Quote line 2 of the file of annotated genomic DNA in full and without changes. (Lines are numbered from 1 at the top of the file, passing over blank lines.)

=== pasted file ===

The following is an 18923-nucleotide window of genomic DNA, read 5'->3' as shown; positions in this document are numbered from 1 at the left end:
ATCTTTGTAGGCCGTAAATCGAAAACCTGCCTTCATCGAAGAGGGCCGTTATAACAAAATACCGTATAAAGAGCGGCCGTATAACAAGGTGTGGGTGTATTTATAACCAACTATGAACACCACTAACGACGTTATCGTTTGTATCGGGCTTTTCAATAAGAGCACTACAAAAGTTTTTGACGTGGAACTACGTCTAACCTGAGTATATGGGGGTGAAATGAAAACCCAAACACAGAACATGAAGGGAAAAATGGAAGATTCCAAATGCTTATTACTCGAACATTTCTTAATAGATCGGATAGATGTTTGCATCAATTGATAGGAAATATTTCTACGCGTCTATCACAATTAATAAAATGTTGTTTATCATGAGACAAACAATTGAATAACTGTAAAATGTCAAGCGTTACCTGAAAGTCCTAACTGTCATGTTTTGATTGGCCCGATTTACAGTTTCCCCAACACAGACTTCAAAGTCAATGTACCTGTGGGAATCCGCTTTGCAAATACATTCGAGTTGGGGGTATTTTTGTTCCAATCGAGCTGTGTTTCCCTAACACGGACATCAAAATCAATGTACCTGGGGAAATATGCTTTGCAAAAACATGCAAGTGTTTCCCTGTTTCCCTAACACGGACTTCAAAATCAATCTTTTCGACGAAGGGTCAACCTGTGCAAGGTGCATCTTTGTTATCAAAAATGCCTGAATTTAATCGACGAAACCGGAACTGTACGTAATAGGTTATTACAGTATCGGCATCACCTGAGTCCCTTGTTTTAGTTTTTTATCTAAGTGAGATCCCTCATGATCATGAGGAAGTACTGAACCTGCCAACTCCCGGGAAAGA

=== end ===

ATCTTTGTAGGCCGTAAATCGAAAACCTGCCTTCATCGAAGAGGGCCGTTATAACAAAATACCGTATAAAGAGCGGCCGTATAACAAGGTGTGGGTGTATTTATAACCAACTATGAACACCACTAACGACGTTATCGTTTGTATCGGGCTTTTCAATAAGAGCACTACAAAAGTTTTTGACGTGGAACTACGTCTAACCTGAGTATATGGGGGTGAAATGAAAACCCAAACACAGAACATGAAGGGAAAAATGGAAGATTCCAAATGCTTATTACTCGAACATTTCTTAATAGATCGGATAGATGTTTGCATCAATTGATAGGAAATATTTCTACGCGTCTATCACAATTAATAAAATGTTGTTTATCATGAGACAAACAATTGAATAACTGTAAAATGTCAAGCGTTACCTGAAAGTCCTAACTGTCATGTTTTGATTGGCCCGATTTACAGTTTCCCCAACACAGACTTCAAAGTCAATGTACCTGTGGGAATCCGCTTTGCAAATACATTCGAGTTGGGGGTATTTTTGTTCCAATCGAGCTGTGTTTCCCTAACACGGACATCAAAATCAATGTACCTGGGGAAATATGCTTTGCAAAAACATGCAAGTGTTTCCCTGTTTCCCTAACACGGACTTCAAAATCAATCTTTTCGACGAAGGGTCAACCTGTGCAAGGTGCATCTTTGTTATCAAAAATGCCTGAATTTAATCGACGAAACCGGAACTGTACGTAATAGGTTATTACAGTATCGGCATCACCTGAGTCCCTTGTTTTAGTTTTTTATCTAAGTGAGATCCCTCATGATCATGAGGAAGTACTGAACCTGCCAACTCCCGGGAAAGA